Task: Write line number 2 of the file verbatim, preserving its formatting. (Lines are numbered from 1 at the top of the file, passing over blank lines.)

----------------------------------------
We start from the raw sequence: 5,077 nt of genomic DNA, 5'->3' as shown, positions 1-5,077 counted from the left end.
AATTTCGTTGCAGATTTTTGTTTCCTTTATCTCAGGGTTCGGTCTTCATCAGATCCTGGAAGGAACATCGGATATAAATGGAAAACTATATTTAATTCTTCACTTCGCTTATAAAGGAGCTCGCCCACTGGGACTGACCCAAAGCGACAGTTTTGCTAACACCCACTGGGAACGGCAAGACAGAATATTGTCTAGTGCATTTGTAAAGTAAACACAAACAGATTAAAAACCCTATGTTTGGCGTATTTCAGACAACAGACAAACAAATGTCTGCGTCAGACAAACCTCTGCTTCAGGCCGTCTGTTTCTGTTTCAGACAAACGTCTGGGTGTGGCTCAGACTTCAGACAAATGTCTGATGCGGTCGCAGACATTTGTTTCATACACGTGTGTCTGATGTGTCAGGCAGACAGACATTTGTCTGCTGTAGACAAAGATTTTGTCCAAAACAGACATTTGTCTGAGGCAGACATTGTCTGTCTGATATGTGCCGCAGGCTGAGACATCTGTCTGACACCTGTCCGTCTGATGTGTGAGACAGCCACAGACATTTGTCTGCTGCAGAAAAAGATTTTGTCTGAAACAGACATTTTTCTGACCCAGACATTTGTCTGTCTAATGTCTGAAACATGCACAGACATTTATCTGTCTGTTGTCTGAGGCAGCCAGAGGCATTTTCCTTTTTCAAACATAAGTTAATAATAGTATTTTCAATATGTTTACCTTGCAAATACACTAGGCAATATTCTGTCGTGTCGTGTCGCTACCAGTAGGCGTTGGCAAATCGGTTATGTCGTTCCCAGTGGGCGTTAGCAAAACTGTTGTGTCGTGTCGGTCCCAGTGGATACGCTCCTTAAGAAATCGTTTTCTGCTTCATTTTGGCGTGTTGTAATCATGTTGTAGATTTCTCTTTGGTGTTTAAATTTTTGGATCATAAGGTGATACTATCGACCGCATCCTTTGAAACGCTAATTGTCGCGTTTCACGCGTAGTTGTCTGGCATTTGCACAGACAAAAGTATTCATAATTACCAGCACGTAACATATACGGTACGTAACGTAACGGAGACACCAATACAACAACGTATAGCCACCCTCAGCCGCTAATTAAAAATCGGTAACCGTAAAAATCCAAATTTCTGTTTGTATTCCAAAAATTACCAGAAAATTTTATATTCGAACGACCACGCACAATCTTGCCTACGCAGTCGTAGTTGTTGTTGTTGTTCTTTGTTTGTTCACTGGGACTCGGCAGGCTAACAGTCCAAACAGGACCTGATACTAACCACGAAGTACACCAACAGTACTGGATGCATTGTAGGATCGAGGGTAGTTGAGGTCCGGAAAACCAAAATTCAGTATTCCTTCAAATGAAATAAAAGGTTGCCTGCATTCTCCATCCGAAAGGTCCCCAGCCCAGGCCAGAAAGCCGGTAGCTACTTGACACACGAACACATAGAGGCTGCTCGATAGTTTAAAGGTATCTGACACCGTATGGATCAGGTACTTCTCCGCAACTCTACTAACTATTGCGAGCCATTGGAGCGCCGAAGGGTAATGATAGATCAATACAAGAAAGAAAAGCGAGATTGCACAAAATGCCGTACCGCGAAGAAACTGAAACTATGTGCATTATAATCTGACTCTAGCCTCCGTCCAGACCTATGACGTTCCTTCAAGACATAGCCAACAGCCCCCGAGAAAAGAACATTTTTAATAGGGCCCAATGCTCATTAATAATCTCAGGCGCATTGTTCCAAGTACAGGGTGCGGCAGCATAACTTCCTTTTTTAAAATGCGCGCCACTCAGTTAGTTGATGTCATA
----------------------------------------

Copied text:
AATTTCGTTGCAGATTTTTGTTTCCTTTATCTCAGGGTTCGGTCTTCATCAGATCCTGGAAGGAACATCGGATATAAATGGAAAACTATATTTAATTCTTCACTTCGCTTATAAAGGAGCTCGCCCACTGGGACTGACCCAAAGCGACAGTTTTGCTAACACCCACTGGGAACGGCAAGACAGAATATTGTCTAGTGCATTTGTAAAGTAAACACAAACAGATTAAAAACCCTATGTTTGGCGTATTTCAGACAACAGACAAACAAATGTCTGCGTCAGACAAACCTCTGCTTCAGGCCGTCTGTTTCTGTTTCAGACAAACGTCTGGGTGTGGCTCAGACTTCAGACAAATGTCTGATGCGGTCGCAGACATTTGTTTCATACACGTGTGTCTGATGTGTCAGGCAGACAGACATTTGTCTGCTGTAGACAAAGATTTTGTCCAAAACAGACATTTGTCTGAGGCAGACATTGTCTGTCTGATATGTGCCGCAGGCTGAGACATCTGTCTGACACCTGTCCGTCTGATGTGTGAGACAGCCACAGACATTTGTCTGCTGCAGAAAAAGATTTTGTCTGAAACAGACATTTTTCTGACCCAGACATTTGTCTGTCTAATGTCTGAAACATGCACAGACATTTATCTGTCTGTTGTCTGAGGCAGCCAGAGGCATTTTCCTTTTTCAAACATAAGTTAATAATAGTATTTTCAATATGTTTACCTTGCAAATACACTAGGCAATATTCTGTCGTGTCGTGTCGCTACCAGTAGGCGTTGGCAAATCGGTTATGTCGTTCCCAGTGGGCGTTAGCAAAACTGTTGTGTCGTGTCGGTCCCAGTGGATACGCTCCTTAAGAAATCGTTTTCTGCTTCATTTTGGCGTGTTGTAATCATGTTGTAGATTTCTCTTTGGTGTTTAAATTTTTGGATCATAAGGTGATACTATCGACCGCATCCTTTGAAACGCTAATTGTCGCGTTTCACGCGTAGTTGTCTGGCATTTGCACAGACAAAAGTATTCATAATTACCAGCACGTAACATATACGGTACGTAACGTAACGGAGACACCAATACAACAACGTATAGCCACCCTCAGCCGCTAATTAAAAATCGGTAACCGTAAAAATCCAAATTTCTGTTTGTATTCCAAAAATTACCAGAAAATTTTATATTCGAACGACCACGCACAATCTTGCCTACGCAGTCGTAGTTGTTGTTGTTGTTCTTTGTTTGTTCACTGGGACTCGGCAGGCTAACAGTCCAAACAGGACCTGATACTAACCACGAAGTACACCAACAGTACTGGATGCATTGTAGGATCGAGGGTAGTTGAGGTCCGGAAAACCAAAATTCAGTATTCCTTCAAATGAAATAAAAGGTTGCCTGCATTCTCCATCCGAAAGGTCCCCAGCCCAGGCCAGAAAGCCGGTAGCTACTTGACACACGAACACATAGAGGCTGCTCGATAGTTTAAAGGTATCTGACACCGTATGGATCAGGTACTTCTCCGCAACTCTACTAACTATTGCGAGCCATTGGAGCGCCGAAGGGTAATGATAGATCAATACAAGAAAGAAAAGCGAGATTGCACAAAATGCCGTACCGCGAAGAAACTGAAACTATGTGCATTATAATCTGACTCTAGCCTCCGTCCAGACCTATGACGTTCCTTCAAGACATAGCCAACAGCCCCCGAGAAAAGAACATTTTTAATAGGGCCCAATGCTCATTAATAATCTCAGGCGCATTGTTCCAAGTACAGGGTGCGGCAGCATAACTTCCTTTTTTAAAATGCGCGCCACTCAGTTAGTTGATGTCATA